This large antique Imari porcelain blue and white bowl dates to the turn of the century Meiji period of 1868-1912. It is handmade with fine old Imari 'jiki' or porcelain. It is hand painted in underglaze blues with decoration looking much like Seto ware, in very fine paintings of butterflies over chrysanthemums and other flowers on the inside. As most old Imari, the outside is also decorated. It is a lovely piece. It is in excellent condition with no cracks or chips, there is probably some minor surface age wear but not readily apparent.
Size: Diameter 8.77 inches or 22.5 cm, Height 3.51 inches or 9 cm. Weight 995 grams or 2.19 lbs
Imari porcelain 伊万里焼 is the name for Japanese porcelain wares made in the town of Arita, in the former Hizen Province, northwestern Kyūshū. They were exported to Europe extensively from the port of Imari, Saga, between the second half of the 17th century and the first half of the 18th century. The Japanese as well as Europeans called them Imari. In Japanese, these porcelains are also known as Arita-yaki 有田焼. Imari was the trans-shipment port for Arita wares. There are many styles including Nabeshima and Kakiemon. It was the kilns at Arita which formed the heart of the Japanese porcelain industry.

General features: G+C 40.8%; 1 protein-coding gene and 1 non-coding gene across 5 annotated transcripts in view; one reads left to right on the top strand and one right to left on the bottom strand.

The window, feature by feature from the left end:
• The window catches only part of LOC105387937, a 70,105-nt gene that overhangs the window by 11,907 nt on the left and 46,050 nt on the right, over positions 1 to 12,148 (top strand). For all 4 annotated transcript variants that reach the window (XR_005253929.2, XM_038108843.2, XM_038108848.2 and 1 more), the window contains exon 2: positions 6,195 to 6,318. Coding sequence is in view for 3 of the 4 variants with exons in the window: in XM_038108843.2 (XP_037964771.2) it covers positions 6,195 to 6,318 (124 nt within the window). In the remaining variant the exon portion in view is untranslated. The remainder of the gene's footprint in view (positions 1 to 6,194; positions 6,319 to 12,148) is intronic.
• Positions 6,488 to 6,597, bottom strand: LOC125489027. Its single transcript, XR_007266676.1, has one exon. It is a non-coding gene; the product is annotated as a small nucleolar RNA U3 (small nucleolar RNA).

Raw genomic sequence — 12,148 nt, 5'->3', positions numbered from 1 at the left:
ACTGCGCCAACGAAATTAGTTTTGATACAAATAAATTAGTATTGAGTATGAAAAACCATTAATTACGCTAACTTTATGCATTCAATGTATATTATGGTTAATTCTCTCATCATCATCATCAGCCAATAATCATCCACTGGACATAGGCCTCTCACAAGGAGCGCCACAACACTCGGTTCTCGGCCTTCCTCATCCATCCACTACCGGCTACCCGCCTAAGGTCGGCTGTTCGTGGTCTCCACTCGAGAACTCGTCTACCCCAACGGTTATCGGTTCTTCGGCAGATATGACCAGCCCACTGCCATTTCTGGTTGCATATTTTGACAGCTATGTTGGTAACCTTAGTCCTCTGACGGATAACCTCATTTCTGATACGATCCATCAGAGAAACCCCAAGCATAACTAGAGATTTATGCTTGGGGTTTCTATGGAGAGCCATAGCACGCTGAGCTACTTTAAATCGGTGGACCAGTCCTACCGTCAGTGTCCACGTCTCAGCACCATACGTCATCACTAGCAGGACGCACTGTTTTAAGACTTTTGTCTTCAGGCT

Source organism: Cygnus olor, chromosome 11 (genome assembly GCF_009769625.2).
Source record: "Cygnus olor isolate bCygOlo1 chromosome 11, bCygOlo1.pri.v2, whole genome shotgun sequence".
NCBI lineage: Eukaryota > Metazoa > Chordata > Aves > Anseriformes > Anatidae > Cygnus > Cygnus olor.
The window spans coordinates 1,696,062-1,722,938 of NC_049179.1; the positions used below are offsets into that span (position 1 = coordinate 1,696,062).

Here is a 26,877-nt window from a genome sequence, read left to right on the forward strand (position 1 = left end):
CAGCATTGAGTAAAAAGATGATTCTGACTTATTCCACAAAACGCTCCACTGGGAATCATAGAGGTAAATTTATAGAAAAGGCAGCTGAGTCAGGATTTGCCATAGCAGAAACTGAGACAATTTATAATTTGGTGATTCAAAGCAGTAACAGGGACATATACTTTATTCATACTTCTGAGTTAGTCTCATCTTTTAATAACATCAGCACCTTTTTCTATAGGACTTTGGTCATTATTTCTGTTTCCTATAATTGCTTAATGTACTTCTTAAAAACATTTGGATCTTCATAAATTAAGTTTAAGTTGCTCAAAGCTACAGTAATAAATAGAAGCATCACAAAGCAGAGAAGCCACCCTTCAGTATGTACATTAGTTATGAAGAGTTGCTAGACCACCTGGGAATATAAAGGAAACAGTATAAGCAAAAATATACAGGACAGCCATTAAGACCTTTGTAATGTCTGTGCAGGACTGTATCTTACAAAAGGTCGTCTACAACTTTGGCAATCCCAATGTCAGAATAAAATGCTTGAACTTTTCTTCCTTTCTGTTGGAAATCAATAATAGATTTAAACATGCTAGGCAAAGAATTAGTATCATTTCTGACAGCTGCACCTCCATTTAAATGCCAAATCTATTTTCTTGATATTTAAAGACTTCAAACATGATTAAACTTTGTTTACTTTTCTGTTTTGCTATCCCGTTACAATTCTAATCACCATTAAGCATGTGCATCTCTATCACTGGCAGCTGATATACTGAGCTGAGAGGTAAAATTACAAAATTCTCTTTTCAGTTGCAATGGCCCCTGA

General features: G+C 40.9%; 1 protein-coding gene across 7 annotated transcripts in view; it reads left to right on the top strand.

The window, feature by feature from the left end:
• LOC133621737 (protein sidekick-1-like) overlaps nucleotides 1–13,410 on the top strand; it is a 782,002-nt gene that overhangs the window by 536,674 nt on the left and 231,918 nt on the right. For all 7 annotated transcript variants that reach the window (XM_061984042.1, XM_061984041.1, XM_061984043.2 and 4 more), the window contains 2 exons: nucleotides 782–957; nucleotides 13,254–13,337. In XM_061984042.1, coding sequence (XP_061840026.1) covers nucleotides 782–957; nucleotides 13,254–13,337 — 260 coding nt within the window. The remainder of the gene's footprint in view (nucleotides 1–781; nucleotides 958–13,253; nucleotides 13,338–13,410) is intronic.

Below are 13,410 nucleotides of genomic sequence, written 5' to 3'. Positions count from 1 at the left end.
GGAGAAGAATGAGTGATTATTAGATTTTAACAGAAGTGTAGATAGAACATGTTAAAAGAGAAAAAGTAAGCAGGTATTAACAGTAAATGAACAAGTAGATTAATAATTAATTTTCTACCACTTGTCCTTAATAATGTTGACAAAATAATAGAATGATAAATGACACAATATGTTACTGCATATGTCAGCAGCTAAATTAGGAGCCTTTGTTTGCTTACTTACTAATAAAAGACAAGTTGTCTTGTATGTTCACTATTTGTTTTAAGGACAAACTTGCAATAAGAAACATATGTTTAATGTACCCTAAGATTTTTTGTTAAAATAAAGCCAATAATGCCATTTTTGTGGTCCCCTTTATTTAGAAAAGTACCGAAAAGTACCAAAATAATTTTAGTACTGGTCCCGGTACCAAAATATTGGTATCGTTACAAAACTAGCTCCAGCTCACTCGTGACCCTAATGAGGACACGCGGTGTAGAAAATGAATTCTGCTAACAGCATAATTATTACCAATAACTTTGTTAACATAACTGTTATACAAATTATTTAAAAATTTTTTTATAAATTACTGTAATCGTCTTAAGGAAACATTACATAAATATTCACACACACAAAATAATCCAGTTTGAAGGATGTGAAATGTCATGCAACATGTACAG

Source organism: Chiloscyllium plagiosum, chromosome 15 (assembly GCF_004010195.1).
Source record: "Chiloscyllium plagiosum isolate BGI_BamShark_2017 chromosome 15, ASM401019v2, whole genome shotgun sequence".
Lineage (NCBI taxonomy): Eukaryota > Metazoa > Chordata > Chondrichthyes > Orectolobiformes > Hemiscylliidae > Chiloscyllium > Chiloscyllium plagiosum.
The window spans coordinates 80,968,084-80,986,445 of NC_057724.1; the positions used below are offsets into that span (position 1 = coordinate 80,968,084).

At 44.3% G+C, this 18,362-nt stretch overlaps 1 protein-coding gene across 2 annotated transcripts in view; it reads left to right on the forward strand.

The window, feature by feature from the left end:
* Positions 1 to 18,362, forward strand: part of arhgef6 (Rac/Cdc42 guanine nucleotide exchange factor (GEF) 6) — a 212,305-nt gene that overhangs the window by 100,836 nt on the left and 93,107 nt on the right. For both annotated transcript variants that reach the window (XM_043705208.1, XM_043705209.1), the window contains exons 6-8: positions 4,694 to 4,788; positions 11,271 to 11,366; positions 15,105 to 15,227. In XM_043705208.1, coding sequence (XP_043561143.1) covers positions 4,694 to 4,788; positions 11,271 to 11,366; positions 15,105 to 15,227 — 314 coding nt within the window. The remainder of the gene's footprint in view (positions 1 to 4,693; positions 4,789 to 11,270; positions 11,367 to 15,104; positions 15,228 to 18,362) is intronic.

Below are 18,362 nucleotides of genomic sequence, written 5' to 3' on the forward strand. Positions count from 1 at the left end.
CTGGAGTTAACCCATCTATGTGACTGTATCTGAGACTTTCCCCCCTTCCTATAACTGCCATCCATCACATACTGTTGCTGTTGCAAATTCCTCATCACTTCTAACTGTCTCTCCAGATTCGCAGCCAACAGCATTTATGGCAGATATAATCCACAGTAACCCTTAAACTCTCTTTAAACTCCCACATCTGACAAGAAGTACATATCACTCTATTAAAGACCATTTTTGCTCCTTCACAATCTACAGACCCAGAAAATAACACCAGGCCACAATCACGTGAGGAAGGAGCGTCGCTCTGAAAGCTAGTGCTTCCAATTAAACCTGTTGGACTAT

Though sophisticated wares in authentic Japanese styles were being made at Arita for the fastidious home market, European–style designations of Arita porcelain were formed after blue and white kraak porcelains, imitating Chinese underglaze blue-and-white wares, or made use of enamel colors over underglazes of cobalt blue and iron red. The ware often used copious gilding, sometimes with spare isolated sprigged vignettes, but often densely patterned in compartments.
Imari or Arita porcelain has been continually produced up through the present day.
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